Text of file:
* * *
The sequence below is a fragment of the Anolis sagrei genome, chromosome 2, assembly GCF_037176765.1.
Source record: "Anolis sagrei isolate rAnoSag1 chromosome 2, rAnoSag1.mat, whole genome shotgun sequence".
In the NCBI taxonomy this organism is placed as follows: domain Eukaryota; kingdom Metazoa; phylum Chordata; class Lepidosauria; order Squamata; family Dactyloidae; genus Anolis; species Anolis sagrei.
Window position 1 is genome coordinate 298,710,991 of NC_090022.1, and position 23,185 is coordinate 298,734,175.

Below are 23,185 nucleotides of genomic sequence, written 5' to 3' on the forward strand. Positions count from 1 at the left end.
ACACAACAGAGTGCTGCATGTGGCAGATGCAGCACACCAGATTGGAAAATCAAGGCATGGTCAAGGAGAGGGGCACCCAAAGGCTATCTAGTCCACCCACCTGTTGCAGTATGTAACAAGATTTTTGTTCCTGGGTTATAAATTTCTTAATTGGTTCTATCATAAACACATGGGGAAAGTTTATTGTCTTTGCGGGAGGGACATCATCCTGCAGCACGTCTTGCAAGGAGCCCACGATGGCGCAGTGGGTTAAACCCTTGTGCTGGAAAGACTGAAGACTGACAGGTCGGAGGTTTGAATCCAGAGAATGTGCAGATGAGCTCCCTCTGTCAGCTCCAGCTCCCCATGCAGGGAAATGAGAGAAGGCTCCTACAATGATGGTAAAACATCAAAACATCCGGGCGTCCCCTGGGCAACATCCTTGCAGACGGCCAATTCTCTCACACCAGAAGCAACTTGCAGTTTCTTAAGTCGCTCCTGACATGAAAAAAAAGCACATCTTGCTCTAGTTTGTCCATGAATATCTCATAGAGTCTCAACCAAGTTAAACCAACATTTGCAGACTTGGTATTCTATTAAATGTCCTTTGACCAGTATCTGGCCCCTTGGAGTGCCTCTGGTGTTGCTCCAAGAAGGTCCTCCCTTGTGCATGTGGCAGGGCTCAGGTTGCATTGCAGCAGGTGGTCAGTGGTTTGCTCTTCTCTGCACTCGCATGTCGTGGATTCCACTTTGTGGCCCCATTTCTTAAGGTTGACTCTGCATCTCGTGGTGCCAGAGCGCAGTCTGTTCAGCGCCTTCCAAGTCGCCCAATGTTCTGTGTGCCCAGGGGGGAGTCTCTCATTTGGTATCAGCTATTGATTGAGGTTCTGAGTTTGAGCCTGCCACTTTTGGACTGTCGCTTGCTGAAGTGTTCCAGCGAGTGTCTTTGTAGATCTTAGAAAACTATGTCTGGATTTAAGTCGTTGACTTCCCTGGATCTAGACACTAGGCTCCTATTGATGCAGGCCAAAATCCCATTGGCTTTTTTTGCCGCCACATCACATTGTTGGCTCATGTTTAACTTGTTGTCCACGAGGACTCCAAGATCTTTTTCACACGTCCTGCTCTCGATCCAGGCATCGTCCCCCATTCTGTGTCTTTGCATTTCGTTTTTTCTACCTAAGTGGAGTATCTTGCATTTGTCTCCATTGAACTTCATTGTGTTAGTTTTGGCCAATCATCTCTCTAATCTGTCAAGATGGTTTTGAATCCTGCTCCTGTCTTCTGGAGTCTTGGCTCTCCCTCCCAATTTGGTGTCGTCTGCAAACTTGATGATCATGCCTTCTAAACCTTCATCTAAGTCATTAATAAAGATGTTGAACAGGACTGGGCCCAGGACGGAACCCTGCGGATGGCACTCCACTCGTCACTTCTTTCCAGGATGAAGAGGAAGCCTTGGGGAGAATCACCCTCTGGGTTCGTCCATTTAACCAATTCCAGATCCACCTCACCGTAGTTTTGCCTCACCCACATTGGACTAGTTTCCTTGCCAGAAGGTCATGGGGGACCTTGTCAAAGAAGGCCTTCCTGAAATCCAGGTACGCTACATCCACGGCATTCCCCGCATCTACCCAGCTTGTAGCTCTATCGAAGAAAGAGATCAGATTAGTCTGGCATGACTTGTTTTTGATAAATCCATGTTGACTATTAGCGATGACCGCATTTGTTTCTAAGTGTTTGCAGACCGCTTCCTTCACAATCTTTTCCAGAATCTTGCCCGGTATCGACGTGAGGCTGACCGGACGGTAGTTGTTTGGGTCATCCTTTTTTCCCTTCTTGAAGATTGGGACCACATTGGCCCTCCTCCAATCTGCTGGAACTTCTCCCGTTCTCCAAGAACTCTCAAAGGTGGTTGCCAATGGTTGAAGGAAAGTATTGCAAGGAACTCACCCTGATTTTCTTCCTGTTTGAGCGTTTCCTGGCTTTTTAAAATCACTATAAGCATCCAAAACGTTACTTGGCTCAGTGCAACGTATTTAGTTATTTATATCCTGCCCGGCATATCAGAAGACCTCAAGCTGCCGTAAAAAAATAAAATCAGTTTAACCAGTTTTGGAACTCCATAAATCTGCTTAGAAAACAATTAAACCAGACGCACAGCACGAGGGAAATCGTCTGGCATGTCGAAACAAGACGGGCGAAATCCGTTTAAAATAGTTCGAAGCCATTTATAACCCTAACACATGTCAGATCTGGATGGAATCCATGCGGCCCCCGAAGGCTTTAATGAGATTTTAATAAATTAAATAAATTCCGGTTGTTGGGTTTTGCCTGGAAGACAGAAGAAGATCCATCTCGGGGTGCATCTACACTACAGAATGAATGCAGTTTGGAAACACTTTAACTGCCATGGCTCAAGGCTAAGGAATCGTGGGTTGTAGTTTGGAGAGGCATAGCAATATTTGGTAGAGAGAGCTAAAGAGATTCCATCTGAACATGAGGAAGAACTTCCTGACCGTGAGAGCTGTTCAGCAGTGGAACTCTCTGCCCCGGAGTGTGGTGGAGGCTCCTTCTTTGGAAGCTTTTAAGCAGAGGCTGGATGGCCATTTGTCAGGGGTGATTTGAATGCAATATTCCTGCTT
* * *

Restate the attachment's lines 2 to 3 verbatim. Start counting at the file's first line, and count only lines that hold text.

Source record: "Anolis sagrei isolate rAnoSag1 chromosome 2, rAnoSag1.mat, whole genome shotgun sequence".
In the NCBI taxonomy this organism is placed as follows: domain Eukaryota; kingdom Metazoa; phylum Chordata; class Lepidosauria; order Squamata; family Dactyloidae; genus Anolis; species Anolis sagrei.